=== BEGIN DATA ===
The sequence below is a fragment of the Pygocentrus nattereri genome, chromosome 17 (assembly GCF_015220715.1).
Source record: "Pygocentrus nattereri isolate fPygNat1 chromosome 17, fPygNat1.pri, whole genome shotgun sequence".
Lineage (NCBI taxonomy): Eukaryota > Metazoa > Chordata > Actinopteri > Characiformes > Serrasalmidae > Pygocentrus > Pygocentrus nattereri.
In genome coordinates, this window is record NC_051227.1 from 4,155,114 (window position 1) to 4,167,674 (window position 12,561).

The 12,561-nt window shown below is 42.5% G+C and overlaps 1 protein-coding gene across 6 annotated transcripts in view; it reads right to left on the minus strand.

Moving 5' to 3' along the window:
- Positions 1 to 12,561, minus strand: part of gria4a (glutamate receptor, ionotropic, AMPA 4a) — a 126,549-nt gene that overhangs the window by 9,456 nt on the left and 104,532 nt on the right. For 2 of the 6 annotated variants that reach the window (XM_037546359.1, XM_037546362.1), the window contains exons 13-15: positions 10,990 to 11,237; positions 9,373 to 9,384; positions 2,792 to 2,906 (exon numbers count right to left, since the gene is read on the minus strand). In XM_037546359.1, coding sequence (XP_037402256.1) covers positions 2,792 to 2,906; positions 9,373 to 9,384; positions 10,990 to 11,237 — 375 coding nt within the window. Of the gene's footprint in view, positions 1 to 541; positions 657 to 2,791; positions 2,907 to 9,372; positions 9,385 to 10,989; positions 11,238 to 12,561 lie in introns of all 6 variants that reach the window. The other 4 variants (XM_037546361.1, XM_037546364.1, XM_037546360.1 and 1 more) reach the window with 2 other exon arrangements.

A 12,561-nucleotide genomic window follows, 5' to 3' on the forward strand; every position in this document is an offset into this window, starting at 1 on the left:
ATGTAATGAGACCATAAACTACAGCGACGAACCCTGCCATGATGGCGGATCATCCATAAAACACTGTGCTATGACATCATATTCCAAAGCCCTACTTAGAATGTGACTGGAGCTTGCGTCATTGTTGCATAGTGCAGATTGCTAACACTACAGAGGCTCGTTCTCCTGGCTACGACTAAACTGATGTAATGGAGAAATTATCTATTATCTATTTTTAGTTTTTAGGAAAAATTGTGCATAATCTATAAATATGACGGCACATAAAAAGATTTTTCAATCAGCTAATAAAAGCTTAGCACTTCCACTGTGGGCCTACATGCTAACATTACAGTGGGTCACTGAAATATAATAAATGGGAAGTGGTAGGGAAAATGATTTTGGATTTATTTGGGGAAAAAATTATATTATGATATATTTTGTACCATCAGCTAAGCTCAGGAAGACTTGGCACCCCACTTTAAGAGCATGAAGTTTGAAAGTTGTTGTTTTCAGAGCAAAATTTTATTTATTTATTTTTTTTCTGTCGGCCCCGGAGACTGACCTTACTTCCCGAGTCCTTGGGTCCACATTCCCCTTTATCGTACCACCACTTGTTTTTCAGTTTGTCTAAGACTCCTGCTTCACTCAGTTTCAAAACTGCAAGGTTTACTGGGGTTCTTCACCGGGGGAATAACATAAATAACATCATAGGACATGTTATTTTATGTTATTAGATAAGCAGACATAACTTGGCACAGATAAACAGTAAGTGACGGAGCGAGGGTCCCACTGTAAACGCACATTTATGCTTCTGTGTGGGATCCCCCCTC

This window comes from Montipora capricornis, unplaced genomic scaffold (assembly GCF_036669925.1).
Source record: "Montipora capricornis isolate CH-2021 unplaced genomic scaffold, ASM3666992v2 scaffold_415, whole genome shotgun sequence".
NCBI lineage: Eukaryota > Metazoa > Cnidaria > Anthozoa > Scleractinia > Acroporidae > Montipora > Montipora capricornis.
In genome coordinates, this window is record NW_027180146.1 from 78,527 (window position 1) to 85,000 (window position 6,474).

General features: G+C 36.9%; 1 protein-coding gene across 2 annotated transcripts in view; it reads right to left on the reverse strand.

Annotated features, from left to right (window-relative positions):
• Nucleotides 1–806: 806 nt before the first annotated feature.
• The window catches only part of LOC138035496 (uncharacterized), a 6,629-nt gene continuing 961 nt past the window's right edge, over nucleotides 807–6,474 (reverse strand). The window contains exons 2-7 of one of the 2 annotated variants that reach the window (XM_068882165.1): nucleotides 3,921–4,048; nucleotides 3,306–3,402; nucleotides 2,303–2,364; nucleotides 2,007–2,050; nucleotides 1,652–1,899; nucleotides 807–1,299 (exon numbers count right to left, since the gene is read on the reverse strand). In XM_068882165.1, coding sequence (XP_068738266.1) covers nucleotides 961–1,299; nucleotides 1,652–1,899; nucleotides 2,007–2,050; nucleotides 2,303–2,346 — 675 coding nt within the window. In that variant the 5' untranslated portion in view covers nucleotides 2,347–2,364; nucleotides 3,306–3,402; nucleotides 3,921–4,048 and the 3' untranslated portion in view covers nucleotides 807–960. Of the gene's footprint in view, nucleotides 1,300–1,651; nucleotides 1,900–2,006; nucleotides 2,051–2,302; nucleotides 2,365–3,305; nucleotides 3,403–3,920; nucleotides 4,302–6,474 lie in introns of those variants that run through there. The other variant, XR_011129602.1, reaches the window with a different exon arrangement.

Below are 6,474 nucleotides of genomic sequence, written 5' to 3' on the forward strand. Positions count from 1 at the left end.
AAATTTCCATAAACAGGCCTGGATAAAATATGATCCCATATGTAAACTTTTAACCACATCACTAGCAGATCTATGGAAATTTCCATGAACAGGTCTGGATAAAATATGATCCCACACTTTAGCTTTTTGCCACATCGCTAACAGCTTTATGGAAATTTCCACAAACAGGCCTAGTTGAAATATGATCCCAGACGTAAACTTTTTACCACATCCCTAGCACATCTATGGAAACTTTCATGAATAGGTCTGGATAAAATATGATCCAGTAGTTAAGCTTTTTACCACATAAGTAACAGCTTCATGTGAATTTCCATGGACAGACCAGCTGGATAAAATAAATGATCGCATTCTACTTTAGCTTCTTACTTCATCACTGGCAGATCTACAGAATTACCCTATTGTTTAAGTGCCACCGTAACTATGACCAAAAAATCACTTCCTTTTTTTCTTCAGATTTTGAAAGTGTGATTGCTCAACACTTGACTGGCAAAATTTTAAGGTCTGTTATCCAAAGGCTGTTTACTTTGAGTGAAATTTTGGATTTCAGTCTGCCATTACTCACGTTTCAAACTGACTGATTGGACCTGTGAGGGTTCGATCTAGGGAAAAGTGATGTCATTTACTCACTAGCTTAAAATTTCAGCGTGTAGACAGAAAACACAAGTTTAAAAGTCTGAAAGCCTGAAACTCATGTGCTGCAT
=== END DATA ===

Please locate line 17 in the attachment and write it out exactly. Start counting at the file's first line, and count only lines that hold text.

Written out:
• The window catches only part of LOC138035496 (uncharacterized), a 6,629-nt gene continuing 961 nt past the window's right edge, over nucleotides 807–6,474 (reverse strand). The window contains exons 2-7 of one of the 2 annotated variants that reach the window (XM_068882165.1): nucleotides 3,921–4,048; nucleotides 3,306–3,402; nucleotides 2,303–2,364; nucleotides 2,007–2,050; nucleotides 1,652–1,899; nucleotides 807–1,299 (exon numbers count right to left, since the gene is read on the reverse strand). In XM_068882165.1, coding sequence (XP_068738266.1) covers nucleotides 961–1,299; nucleotides 1,652–1,899; nucleotides 2,007–2,050; nucleotides 2,303–2,346 — 675 coding nt within the window. In that variant the 5' untranslated portion in view covers nucleotides 2,347–2,364; nucleotides 3,306–3,402; nucleotides 3,921–4,048 and the 3' untranslated portion in view covers nucleotides 807–960. Of the gene's footprint in view, nucleotides 1,300–1,651; nucleotides 1,900–2,006; nucleotides 2,051–2,302; nucleotides 2,365–3,305; nucleotides 3,403–3,920; nucleotides 4,302–6,474 lie in introns of those variants that run through there. The other variant, XR_011129602.1, reaches the window with a different exon arrangement.